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Tuesday, December 14, 2010

Parks Investment Misguided

My three year old son has recently fallen in love with the trails around Tower Park and by proxy I have fallen in love with them as well.  We went hiking this weekend (despite the cold and mud) and it gives him a chance to run, jump, get dirty, and generally burn off some energy so he doesn't destroy our home.

While the recent work to rebuild the picnic shelters had bothered me it did not feel like a complete waste until I discovered some of the opportunities that Tower Park has in the trail system that are frankly under-utilized.  It is not that I felt the previous shelters were great, they just weren't that bad and really didn't need replaced.


Lets talk about some of the ways that this money could have been spent instead of replacing what were functional picnic shelters.

Example #1 - the Old Fort Supply Trail.  This is a fairly popular trail because it is lined with gravel, is wider than most of the trails, has a fairly open clearing, and is one of the longer trails in the park.  At the midway point along the trail (I have marked this spot on the picture above with a circle) is a giant clearing that the trail loops around with a giant dirt / mud pit in the middle.  The recreation department has used this area in the past to burn brush but it is horribly under-utilized for what it could be.  This would be a great spot for a dog park.  During my most recent trip along the trail I saw five groups of people walking their dogs.  Perhaps this would not be that impressive if it weren't for the fact that it was 40 degrees and we were there for less than an hour.  Having a bench to sit on while their dog burns off some energy in a restricted area that prevents them from chasing squirrels is a much better use of funds than new picnic shelters.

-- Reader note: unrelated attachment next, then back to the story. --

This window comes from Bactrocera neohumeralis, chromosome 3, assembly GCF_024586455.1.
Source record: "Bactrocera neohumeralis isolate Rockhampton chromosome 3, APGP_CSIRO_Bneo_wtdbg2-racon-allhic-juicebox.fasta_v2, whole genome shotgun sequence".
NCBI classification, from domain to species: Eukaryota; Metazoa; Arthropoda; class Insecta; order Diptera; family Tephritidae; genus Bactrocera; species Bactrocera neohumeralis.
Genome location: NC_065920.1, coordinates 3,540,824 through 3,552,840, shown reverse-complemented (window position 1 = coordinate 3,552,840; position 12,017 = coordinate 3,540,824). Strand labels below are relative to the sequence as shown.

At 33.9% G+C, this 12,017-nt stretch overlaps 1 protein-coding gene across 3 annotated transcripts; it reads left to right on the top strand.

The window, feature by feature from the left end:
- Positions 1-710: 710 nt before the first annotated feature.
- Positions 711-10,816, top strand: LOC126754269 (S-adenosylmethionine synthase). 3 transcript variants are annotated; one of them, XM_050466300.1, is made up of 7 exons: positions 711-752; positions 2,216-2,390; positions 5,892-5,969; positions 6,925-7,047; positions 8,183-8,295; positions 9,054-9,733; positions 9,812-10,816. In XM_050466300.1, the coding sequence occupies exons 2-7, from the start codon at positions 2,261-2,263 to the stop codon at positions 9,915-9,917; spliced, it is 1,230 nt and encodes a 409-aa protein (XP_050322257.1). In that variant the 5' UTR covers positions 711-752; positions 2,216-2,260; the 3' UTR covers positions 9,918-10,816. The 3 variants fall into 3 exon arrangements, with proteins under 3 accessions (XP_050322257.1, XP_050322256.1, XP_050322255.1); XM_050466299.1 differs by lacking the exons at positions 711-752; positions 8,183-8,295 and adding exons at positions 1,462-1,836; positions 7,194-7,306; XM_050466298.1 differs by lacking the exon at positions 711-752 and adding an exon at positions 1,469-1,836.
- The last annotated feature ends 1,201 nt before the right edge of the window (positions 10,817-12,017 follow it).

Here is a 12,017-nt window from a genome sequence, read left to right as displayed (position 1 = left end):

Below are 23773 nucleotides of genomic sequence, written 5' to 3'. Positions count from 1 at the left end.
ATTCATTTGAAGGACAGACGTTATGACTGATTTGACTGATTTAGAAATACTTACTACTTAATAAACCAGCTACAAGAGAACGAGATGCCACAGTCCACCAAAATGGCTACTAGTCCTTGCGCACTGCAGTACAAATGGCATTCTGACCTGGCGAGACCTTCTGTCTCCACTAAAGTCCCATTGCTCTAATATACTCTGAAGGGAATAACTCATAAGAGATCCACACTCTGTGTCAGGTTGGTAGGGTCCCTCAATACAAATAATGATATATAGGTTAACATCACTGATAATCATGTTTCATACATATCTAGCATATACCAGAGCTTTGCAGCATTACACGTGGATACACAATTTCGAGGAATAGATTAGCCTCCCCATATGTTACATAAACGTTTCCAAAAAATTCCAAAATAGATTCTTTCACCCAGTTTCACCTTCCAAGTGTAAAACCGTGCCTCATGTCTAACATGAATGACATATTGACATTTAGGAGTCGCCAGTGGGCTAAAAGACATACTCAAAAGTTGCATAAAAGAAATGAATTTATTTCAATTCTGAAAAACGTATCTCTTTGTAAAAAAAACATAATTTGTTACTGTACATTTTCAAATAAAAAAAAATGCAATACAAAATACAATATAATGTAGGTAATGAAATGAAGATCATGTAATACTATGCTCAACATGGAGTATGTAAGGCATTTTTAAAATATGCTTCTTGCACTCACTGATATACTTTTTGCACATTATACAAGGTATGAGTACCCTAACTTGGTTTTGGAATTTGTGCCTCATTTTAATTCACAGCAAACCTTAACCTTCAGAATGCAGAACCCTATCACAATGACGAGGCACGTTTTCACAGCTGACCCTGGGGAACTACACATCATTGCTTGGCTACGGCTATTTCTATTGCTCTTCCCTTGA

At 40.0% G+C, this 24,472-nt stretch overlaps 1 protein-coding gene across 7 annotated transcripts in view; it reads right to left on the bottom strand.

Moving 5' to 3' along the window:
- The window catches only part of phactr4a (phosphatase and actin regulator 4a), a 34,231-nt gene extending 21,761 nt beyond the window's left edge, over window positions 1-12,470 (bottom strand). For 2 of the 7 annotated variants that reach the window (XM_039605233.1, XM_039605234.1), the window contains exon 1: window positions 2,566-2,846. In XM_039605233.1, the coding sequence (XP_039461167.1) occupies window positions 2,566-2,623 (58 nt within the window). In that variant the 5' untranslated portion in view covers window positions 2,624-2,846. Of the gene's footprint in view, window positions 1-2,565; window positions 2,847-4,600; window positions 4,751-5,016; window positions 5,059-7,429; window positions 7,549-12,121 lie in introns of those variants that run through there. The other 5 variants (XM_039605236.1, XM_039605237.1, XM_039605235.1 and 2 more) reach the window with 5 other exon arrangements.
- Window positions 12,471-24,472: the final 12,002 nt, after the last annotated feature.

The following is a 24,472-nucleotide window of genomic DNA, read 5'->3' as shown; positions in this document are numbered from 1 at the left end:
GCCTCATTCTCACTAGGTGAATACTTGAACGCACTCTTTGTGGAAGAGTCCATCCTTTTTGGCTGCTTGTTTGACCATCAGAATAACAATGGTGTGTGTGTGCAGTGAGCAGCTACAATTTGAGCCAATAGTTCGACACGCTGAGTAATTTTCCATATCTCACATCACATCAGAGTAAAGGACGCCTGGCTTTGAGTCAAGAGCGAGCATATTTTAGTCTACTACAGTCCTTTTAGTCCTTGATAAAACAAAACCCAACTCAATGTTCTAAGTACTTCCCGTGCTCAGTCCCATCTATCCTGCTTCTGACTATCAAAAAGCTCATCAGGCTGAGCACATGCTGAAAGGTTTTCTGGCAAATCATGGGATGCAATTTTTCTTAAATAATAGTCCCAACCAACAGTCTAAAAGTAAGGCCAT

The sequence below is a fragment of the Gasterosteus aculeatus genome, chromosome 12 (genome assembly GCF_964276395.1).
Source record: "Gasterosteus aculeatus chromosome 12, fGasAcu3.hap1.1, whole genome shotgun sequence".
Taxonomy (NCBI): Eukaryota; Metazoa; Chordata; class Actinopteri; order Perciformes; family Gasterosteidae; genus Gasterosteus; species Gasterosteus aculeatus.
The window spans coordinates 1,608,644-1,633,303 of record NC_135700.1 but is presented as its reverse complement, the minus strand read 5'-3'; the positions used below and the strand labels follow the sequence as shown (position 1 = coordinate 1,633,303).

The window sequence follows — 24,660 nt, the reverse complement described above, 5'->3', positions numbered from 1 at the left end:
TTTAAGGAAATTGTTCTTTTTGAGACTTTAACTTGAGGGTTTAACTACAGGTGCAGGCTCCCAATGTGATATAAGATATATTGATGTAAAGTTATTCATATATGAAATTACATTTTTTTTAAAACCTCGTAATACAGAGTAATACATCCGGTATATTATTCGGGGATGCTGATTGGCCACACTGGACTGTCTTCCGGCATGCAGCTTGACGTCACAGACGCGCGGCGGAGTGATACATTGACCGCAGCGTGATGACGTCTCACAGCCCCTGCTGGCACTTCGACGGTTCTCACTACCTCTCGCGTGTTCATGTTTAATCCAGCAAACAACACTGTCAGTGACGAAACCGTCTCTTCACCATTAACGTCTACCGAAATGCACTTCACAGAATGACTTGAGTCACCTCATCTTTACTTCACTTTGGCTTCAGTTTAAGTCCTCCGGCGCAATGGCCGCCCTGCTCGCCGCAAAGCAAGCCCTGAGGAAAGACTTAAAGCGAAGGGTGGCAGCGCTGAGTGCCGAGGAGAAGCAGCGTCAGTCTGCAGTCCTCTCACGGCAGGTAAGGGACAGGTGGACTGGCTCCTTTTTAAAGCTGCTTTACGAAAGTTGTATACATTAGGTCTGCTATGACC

Example #2 - the Motor Poll Row trail.  This was a more rustic trail until some recent work to clear out space around power lines leading from the Ohio River (this is marked on the map by the polygon shape).  Now that this work has been done a major opportunity has been presented to expand the trail network and open a few additional trails.  This would be a much more functional addition to the park than replacing very functional picnic shelters to just create an architecture that is consistent with the new amphitheater.


The final piece that is also horribly under-utilized is the river views and the old pumping stations that sit along the river (marked on the map with a square).  As you continue down the Old Supply Road you reach a turnaround spot with amazing views of the river and the nearby pumping stations.  Benches to allow hikers a little rest to enjoy the scenery would be a great add.  Admittedly I don't know whether these pumping stations are still in use - it appears to be owned by the Cincinnati Water District.  However, if we were thinking big we could even consider a foot bridge across Route 8 to the Input station and half bridge that exists (pictured above).  What a great asset that sits along the river - whether it is limited to just the views or incorporation of the old water buildings it could be so much more.